This blog post will serve as a short reflection. Don’t expect a review or any deep analysis. :)

I picked up this book because I was in search of Happiness. I wanted to get some perspective in my life. Could you create happiness in your life? Ultimately, the answer is yes, I believed, and I wanted to know how. I actually stumbled upon this book unintentionally. It was a Fast Company interview with Gretchen Rubin for her latest book which initially caught my interest. However, I saw she wrote this book, ‘The Happiness Project’ and I went out of my way to buy the book immediately. The idea of taking a year of your life to dedicate towards trying to increase your happiness seemed like an ambitious goal.

Gretchen, over 12 months, attempts to follow a few resolutions each month, carefully layering them into her life as the year progresses. She actually learns a lot about herself in the process and the journey ultimately does make her happier. She 'Sings in the Morning' or 'Be a Treasure House of Happy Memories' or 'Go Off the Path' and other various resolutions. Each month, she comes up with a set to focus on, generally united by a theme (January, her focus was vitality and energy, can you guess what kind of resolutions she made?). As she went about the month, she reflected on these resolutions and how they made her feel when she did or did not follow through with them.

So, Gretchen is a smart and often times pointed individual. She is known as a serious person, who during her journey, attempts to lighten up. I felt myself not identifying with this side of her, as I am much less serious about myself then she was about her. She describes how her tendency was to get upset and scold her family when things didn't go the way that was planned. She worked on the nagging she would do on husband. It was cool to read about how she reflected on this side of her personality. Sure, it wasn't something completely bad, but she felt that once she lightened up, her happiness increased. She could still be serious, but understanding the power of lightening up and still “Being Gretchen,” her First Commandment she set for herself during the project.

Something I did identify a lot with her was how much she reflected on herself. She was not afraid to call herself out on behaviors she did not enjoy about herself. She felt bad for not following resolutions she set for herself. She was critical about her entire journey. Sometimes, I wonder about all the introspection I do in my life and sometimes I questioned ‘Am I stuck in my own world? Is it a waste of time to think so much about my own actions and thoughts?” Luckily, Gretchen confirms that this is something she does quite well and it reassured me that this reflection is beneficial.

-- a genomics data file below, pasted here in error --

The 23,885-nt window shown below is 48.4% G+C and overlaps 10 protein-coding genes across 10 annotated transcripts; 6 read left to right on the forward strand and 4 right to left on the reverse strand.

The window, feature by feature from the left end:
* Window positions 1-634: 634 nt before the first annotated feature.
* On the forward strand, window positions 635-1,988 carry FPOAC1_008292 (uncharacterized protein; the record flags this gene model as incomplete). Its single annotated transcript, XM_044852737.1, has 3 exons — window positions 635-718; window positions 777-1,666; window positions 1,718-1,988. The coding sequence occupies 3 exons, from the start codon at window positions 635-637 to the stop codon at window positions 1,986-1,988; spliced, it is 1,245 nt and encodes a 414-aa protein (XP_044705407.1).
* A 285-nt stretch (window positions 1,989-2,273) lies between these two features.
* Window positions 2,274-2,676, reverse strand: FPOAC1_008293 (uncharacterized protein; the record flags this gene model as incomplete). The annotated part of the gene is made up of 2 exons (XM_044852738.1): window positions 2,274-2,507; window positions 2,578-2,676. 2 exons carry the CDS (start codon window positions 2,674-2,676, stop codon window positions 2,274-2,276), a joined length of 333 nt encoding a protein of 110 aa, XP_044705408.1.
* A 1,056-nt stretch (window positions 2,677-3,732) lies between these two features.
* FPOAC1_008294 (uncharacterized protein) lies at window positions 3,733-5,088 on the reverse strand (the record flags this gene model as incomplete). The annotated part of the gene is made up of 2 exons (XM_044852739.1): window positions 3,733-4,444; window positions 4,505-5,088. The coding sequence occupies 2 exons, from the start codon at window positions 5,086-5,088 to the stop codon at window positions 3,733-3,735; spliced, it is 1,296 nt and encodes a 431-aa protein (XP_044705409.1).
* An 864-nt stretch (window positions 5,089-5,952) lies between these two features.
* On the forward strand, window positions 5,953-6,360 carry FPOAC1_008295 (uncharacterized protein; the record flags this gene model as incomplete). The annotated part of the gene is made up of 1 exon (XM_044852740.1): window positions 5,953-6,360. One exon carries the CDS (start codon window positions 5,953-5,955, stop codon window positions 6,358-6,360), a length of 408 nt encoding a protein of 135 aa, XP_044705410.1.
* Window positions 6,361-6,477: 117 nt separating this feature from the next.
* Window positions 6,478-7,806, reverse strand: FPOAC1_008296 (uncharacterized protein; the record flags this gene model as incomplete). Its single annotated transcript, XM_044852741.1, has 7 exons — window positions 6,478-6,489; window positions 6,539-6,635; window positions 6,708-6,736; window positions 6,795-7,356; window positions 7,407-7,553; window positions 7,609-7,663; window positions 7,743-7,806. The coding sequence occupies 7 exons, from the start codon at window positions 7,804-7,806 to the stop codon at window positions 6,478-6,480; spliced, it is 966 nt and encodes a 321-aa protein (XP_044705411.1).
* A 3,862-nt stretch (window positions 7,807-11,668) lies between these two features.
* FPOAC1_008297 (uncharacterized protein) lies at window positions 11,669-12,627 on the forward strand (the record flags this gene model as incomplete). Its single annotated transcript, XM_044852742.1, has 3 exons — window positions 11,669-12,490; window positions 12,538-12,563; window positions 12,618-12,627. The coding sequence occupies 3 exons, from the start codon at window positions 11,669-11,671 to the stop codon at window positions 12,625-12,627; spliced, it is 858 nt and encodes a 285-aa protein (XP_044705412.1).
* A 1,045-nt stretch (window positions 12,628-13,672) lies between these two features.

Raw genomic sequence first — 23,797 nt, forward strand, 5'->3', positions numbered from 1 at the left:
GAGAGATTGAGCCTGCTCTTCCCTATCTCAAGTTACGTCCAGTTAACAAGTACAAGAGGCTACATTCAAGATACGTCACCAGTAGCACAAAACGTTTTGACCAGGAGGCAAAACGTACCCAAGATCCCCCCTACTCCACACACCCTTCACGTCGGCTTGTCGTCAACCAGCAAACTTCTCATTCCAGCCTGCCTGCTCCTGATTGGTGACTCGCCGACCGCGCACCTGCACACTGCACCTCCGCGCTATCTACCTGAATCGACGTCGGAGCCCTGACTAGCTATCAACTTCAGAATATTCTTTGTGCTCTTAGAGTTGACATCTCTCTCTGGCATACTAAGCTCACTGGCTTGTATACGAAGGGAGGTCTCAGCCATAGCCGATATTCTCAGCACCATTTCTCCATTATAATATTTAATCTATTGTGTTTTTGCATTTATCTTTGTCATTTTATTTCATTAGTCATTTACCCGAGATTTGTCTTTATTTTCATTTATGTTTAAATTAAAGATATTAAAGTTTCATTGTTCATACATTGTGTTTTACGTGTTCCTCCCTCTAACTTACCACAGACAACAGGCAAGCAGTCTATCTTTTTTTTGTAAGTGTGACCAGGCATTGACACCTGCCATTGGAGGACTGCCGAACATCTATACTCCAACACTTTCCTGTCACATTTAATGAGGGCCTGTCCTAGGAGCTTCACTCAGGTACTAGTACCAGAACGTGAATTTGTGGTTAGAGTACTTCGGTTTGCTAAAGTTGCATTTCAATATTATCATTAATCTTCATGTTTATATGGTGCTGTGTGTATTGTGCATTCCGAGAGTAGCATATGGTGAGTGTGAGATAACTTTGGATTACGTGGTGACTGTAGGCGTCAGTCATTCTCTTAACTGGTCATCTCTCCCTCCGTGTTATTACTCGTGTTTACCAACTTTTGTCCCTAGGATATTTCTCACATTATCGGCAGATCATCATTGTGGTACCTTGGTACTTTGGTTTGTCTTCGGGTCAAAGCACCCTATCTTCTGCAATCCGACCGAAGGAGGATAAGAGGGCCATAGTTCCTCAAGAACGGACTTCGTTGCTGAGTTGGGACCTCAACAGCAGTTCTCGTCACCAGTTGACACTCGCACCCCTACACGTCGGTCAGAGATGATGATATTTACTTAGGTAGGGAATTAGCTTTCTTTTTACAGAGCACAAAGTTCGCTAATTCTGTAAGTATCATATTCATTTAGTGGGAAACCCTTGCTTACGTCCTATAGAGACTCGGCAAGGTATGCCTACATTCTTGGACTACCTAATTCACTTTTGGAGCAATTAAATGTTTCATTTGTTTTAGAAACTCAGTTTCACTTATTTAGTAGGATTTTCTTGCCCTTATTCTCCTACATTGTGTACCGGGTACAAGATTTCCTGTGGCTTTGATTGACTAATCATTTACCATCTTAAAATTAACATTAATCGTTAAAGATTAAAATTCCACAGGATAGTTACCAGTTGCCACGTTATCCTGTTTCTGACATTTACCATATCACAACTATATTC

It is very apparent that Gretchen reads and picks up quotes from books she’s read. Every other page, she refers to a passage from some author or person. Those references were almost like a rap song, layering them in to emphasize a point or even a counterpoint. From John Stuart Mills to Saint Therese to Winston Churchill to Andrew Carnegie. It was quite impressive to see her pull out these quotes.

Recently, Gretchen Rubin did an AMA on Reddit, and she answered a question I asked about if she had a method of measuring happiness utilizing a system of agreeable metrics. The answer was ultimately no (which she explained later in the book, but I hadn't got to that point yet!) and that she sort of just asks herself “Am I happier?” I don’t remember who said this, but she referred to the saying/idea of “You know it when you feel it” to describe if she was happier or not.

Ultimately, this book was a good read. There were some chapters that resonated with me and some that it took me a lot of energy to finish, as the month’s focus just didn't interest me. What Gretchen applies is a thoughtful reflection during her year long journey and ultimately comes to the following conclusion:

“After all my research, I found out what I knew all along: I could change my life without changing my life. When I made the effort to reach out for them, I found that the ruby slippers had been on my feet all along; the bluebird was singing outside my kitchen window.”

This will definitely be a book I will be handing off to a friend to borrow and I’ll be continuing my new tradition of buying a second copy of this book to give to a friend who I think will benefit this. If you're interested in the author or her works (and even her own blog!), you can navigate to her own website

My next read, The Now Habit, by Neil Fiore.